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XIII.-UPON THE GORGEOUS DRESS OF FLOWERS.

When I carefully observed the various dresses, and the curious colours of the herbs and flowers which diapered the garden, and had taken some delight to consider the power of God in them, and how far he condescended to please our fancies and delight our senses; when I saw how gorgeously they were attired, and how beautiful they appeared, it led me up to the fountain-head, even to God, who is beauty and comeliness itself; and the greatest beauty that the world can boast of, is but a spark to this fire, a ray to this sun, and a drop to this ocean.

If the creature can be so beautiful, what is the Creator ! and if earth be so pleasant, what is heaven! But when I considered also the transitory, fading nature of these short-lived flowers; how soon, when they were in their prime, they withered away and perished; this put me in mind of the vanity of man, who is compared to a flower,

which comes up,

and is ere long cut down, and never continues in one stay: and not only he, but all earthly enjoyments are short-lived, and soon perish. But when I considered their beauty with their fading nature, I was further reminded by them of our Saviour's words, “Why take ye thought for raiment? Consider the lilies of the field, how they grow; they toil not, neither do they spin: and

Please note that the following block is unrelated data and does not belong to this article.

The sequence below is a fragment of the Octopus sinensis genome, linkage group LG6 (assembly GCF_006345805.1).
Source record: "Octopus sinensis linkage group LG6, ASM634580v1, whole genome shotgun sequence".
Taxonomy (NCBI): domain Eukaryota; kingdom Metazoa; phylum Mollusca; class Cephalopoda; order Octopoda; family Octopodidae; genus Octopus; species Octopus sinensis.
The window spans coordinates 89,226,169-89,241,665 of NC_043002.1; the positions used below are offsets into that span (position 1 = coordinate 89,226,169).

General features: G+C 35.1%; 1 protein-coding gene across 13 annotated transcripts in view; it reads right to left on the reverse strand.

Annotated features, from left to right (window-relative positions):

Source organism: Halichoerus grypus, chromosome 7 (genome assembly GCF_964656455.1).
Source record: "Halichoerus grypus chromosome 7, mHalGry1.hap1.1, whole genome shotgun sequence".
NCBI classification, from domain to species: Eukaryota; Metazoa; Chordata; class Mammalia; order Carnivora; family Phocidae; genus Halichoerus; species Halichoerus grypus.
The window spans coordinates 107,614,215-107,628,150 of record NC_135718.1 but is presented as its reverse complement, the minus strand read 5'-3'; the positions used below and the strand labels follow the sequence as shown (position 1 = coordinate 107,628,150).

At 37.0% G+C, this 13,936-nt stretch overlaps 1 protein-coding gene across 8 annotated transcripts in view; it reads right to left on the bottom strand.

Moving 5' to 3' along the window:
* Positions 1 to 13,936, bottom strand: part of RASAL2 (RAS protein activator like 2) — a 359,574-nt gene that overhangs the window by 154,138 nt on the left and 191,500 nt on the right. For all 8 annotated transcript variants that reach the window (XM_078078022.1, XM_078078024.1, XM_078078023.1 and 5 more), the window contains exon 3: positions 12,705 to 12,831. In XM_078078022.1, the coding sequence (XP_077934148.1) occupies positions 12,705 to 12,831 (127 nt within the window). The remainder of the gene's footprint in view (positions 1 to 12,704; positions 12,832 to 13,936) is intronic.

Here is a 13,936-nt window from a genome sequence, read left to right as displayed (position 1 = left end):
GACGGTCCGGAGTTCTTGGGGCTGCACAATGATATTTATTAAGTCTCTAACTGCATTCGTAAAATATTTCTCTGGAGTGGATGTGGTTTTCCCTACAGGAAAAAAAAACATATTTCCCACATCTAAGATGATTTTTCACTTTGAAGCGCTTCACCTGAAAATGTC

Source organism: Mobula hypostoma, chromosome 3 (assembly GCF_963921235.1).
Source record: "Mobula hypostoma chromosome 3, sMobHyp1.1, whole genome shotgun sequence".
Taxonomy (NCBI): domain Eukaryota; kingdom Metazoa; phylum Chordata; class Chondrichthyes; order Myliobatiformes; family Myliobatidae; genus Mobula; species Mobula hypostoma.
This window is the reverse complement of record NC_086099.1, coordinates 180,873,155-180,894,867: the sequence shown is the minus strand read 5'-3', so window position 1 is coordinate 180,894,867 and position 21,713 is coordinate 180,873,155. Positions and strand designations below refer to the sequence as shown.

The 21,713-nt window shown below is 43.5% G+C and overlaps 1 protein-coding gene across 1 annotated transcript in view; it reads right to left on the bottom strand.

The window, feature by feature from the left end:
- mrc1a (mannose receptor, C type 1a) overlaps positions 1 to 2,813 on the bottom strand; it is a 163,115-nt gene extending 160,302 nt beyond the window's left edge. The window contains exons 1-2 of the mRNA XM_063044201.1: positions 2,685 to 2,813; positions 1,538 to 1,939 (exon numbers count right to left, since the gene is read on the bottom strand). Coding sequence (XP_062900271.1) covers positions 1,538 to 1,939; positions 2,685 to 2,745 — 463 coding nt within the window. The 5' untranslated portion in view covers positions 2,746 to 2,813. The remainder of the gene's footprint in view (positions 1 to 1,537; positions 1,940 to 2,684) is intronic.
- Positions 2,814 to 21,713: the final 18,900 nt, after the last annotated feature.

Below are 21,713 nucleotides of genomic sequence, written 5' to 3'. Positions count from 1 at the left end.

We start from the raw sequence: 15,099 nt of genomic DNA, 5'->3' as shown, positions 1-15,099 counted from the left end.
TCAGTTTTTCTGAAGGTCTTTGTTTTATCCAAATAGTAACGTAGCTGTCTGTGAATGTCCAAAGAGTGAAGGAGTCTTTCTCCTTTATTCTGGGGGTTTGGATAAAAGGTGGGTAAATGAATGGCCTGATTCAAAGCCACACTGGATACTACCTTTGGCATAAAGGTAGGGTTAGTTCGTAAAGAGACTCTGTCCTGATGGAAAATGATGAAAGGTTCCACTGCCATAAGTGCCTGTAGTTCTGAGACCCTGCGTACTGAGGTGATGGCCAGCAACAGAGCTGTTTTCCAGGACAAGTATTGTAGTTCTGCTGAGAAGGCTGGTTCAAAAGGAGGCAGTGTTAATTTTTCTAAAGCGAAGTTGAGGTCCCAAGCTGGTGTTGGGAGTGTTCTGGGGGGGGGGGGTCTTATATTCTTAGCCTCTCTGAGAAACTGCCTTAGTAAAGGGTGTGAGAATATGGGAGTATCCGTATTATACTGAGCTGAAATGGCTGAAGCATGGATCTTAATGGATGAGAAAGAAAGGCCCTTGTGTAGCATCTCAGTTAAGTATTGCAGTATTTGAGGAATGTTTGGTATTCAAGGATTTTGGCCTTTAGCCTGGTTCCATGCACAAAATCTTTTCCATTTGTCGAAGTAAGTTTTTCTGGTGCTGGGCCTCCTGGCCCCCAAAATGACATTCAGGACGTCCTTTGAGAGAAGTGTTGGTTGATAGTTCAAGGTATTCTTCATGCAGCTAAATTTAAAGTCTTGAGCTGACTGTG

UPON THE GORGEOUS

40 yet I say unto you, That even Solomon in all his glory was not arrayed like one of these.

Wherefore, if God so clothe the

grass of the field, which to-day is, and to-morrow is cast into the oven, shall he not much more clothe

of little faith?” Matt. vi. 28-30. He sends us in the former verses to the sparrows, which, though they neither plough, nor reap, nor gather into barns, are yet fed by Divine providence; so here he sends us to the grass and flowers, which, though frail, vanishing things, are gorgeously attired by him; and all is to lead us to depend upon our Father's providence. For the force of the argument is thus: If God feed these little sparrows, and not one falls to the ground without his providence, and so clothe the withering grass, doubtless he will not suffer his sons and servants to want necessary food and raiment, which as they are better, so are a thousand times dearer to him than the fowls or flowers. There is in every man, by nature, a conceit of self-sufficiency, as if by our own diligence we could provide for ourselves, and are ready to undertake God's part of the work. Now this self-confidence is the daughter of unbelief, as one saith, and the mother of distracting care and anxiety. Our Saviour here, by many arguments, dissuades us from these. There is a care of the head, not only lawful but commendable; but there is a distracting, distrustful, diffident care of the heart here condemned, as when a man hath done his utmost endeavour in the use of lawful means, yet harasses himself about the event, saying, “ What if this or that follow? I fear I shall die a beggar,” etc. “One day," saith

you,

0 ye

DRESS OF FLOWERS.

41

David, “I shall perish by the hand of Saul,” 1 Sam. xxvii. 1. Because God will not let us know how we shall be provided for, therefore we are ready with Israel to question, “Can God furnish a table in the wilderness ?Psa. lxxviii. 19.